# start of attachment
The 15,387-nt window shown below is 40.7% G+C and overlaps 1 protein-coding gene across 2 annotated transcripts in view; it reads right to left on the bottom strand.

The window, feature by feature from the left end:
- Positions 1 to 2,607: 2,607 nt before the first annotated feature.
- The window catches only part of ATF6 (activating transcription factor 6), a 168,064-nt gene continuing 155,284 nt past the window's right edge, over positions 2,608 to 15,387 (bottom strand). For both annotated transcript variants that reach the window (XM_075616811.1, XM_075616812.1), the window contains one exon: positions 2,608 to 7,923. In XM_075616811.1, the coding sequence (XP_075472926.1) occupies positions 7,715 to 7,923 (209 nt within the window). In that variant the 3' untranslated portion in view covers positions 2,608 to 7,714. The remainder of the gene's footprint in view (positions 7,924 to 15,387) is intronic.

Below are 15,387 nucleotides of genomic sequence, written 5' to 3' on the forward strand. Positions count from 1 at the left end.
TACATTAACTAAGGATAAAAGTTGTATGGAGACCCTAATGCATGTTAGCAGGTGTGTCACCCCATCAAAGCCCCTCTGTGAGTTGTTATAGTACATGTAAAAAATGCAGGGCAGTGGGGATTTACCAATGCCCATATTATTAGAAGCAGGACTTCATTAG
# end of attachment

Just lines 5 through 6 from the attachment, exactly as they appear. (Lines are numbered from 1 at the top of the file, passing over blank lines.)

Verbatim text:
Below are 15,387 nucleotides of genomic sequence, written 5' to 3' on the forward strand. Positions count from 1 at the left end.
TACATTAACTAAGGATAAAAGTTGTATGGAGACCCTAATGCATGTTAGCAGGTGTGTCACCCCATCAAAGCCCCTCTGTGAGTTGTTATAGTACATGTAAAAAATGCAGGGCAGTGGGGATTTACCAATGCCCATATTATTAGAAGCAGGACTTCATTAG